Emergency services operator now on speakerphone, Andy relays all that he can see and is advised to put his hand on my vagina to tell the operator what he can feel. All the while I’m surprisingly not terrified, I’m comforted we have help on the line and more help on the way and was expecting Andy to be guided through whatever was necessary before the paramedics arrived. We could do this. Down come my pants (for the vaginal examination!) at the same time as a baby. I am completely flooded with the most exhilarating, debilitating shock, wonder, utter disbelief, but never fear. I could see that little human that crash landed onto our bath mat (thank goodness during the bathroom renovation we opted for rubber nor ceramic tiles – ironically to stop our child / any future children slipping on them) was pink and wholesome and whilst there was a split second before the cry I didn’t once think she would be anything other than alright. 7:26am the operator told us. 11 minutes after our eldest daughter was out the door.
Amongst what felt like metres and metres of mangled cord (I’ve since Googled to confirm it would have been 60 cm at most) we scooped her up between us. For the fleetingest of fleeting seconds I was contemplating a third baby. I felt beyond lucky to be alive, more proud of myself than I have been in 36 years (to the day!) and well and truly invincible. I looked up at my husband, the man I’d met nearly ten years previously, taken for a bit of a ride, used to recover from a messy three year long distance relationship; the rebound I fell in love with. Here he was, against all odds, sticking two fingers up to previous PTSD struggles to deliver our baby in the bathroom. I was beyond proud of all he’d done so calmy, so assertively. I have never felt love like I did in the moment I held our baby and looked up to catch his eye for the first time since all the drama had begun.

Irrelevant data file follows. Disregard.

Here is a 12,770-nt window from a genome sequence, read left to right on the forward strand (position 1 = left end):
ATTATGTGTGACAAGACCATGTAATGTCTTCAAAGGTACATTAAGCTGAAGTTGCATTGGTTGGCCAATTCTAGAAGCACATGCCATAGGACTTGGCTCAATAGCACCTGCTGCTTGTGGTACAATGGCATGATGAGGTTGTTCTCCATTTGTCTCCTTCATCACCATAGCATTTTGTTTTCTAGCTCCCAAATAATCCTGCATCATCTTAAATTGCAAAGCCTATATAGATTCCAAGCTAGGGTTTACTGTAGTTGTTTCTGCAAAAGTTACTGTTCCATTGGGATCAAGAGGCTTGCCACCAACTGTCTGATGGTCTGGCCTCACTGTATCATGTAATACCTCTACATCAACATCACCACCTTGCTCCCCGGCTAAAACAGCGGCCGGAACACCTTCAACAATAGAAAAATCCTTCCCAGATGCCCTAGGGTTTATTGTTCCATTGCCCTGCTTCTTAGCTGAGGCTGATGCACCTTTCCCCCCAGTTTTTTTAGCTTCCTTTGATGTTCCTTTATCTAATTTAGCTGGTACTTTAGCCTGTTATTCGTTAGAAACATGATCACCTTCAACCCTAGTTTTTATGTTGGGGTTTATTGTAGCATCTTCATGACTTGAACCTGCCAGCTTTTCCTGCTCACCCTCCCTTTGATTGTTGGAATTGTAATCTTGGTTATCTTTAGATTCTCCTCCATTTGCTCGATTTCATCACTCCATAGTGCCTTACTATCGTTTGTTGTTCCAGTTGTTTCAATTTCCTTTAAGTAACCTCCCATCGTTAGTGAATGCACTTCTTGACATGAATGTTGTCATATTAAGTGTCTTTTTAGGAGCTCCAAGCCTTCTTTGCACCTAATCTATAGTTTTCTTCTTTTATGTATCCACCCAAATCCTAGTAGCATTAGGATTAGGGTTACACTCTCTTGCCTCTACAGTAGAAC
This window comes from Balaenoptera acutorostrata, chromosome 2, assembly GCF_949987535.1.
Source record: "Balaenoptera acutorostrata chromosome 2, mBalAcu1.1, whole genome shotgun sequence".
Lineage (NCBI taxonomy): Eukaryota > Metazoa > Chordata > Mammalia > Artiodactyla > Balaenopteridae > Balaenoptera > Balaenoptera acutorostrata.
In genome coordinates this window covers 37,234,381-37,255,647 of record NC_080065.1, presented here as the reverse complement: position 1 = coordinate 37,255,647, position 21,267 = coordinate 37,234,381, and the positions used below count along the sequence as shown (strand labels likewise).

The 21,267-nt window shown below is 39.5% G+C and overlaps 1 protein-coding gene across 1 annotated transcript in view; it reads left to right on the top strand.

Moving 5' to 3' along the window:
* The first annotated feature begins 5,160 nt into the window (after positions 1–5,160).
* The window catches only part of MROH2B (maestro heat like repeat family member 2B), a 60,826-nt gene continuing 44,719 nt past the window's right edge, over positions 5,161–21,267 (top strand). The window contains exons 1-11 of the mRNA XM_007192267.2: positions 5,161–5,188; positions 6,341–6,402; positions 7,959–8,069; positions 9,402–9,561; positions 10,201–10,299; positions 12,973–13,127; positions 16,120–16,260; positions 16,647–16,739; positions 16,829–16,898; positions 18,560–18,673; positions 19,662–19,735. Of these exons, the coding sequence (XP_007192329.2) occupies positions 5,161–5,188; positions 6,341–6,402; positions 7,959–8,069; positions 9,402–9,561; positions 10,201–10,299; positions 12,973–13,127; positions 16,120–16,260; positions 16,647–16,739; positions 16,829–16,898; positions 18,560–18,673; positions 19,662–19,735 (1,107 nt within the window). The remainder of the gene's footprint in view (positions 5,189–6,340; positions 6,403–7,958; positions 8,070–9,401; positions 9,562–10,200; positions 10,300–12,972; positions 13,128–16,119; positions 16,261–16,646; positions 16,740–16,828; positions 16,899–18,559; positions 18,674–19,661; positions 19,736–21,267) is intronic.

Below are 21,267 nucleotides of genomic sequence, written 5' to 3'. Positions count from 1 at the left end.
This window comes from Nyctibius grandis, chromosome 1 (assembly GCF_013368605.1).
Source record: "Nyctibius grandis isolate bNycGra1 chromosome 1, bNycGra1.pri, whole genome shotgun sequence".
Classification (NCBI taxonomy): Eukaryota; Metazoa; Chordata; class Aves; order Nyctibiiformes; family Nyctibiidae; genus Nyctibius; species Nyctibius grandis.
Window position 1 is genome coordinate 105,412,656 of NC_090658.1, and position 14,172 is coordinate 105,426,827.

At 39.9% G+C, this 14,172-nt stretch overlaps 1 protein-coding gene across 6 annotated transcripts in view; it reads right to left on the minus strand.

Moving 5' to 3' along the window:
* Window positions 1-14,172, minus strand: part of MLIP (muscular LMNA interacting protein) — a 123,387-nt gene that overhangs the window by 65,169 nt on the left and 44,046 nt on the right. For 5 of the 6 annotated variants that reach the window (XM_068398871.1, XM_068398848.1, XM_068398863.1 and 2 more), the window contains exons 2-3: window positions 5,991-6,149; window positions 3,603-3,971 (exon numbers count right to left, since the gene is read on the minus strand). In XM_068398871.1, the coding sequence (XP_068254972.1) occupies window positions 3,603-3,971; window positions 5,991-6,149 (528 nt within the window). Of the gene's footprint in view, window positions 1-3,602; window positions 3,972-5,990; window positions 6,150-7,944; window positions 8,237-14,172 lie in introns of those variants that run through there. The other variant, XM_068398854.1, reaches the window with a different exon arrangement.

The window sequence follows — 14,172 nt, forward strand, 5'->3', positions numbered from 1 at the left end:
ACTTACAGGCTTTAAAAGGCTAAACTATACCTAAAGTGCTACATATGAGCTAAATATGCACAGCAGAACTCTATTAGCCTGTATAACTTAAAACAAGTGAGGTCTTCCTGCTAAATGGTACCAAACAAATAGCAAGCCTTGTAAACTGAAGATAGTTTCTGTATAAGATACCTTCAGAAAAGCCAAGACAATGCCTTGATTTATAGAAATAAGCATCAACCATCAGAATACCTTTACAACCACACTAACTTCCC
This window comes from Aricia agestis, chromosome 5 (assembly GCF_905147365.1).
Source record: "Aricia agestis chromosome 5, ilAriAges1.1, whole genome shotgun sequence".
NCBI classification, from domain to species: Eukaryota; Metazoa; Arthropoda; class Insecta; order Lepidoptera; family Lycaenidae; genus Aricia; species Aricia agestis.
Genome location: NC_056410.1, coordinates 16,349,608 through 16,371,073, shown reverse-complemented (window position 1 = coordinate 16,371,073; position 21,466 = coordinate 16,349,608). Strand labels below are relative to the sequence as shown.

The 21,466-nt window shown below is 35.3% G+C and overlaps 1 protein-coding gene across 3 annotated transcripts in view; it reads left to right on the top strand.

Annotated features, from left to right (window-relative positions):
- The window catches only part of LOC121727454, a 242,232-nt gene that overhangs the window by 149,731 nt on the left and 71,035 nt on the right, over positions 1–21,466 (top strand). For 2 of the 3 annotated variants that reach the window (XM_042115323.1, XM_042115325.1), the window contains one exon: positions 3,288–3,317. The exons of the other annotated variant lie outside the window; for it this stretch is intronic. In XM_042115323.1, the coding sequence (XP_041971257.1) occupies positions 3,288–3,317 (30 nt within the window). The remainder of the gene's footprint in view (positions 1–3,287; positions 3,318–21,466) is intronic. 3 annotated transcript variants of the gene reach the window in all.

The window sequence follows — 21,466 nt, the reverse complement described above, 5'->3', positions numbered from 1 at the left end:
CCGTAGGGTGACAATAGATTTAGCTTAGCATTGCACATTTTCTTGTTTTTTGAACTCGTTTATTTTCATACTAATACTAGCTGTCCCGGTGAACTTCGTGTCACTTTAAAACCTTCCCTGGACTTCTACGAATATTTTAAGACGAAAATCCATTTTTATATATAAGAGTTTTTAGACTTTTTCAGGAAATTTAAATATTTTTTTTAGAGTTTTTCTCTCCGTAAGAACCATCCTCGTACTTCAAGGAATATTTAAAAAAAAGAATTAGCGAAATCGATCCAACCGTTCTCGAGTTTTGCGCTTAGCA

Andy went off for towels and then continued following the operator’s instructions to find a shoe lace to stop the cord pulsing. Wrapped up, eyes open, our second daughter looked at us both as the door knocked and the paramedic arrived. From this point the paramedic took over but only needed to bring his kindness and cheeriness and demand for more clean, warm towels. As my heart sank remembering the need to birth the placenta I made enquiries about whether I could have the injection. Alas, a paramedic doesn’t carry Syntocinon and I’d need to do it solo. The bathroom was now brightly lit, I suddenly felt exposed and vulnerable. I stood up a little… SPLAT… Just like a jelly fish, the placenta now joined the rest of the war scene that was our bathroom floor. The euphoria hit new levels. I wanted to give the universe the heftiest of high fives.
I wondered if I’d be able to walk, what the rules were around life after birth when it’s happened unintentionally in your own home. I sent Andy to go and open my hospital bag and sat glugging Lucozade on our toilet with the lid down. The practicalities of leaving the bathroom needed a fair bit of consideration, starting with a shower. I asked the paramedic if it was ok to take one, again, such was my concern around how one should behave having just given birth at home! It made me think how much in hospital, especially given my first highly medicalised birth, you’re guided through the ‘process’ and served a fair few instructions in those first few hours.
Holding the baby, he passed me my pyjamas, I dried myself off, pulled on some trusty Tena pants and climbed into bed. My own bed. Within probably an hour of having delivered our baby. By this point two wonderful midwives arrived and helped with feeding, completed paperwork, chatted to us and then gently prepared me for an examination. I won’t lie, I was terrified. When both a baby and a placenta have pretty much dropped clean out of your vagina just an hour before I wasn’t holding out much hope for the verdict. “A bit of a graze, but not something that will need a stitch.” What?! I again felt I owed the universe everything.
I didn’t move from bed for the rest of the day until early evening when I pulled on leggings and a t shirt to welcome Ffion home from nursery. Another idyllic moment as a sleeping new baby lay in her crib and my biggest, best girl bounded into my arms to take a look. She was proud, excited, beaming. I couldn’t have asked for more. But there was more. There was cake, candles and singing. There were no tears, just deep joy. Eternal gratitude. Happy Birthday to me and my baby girl.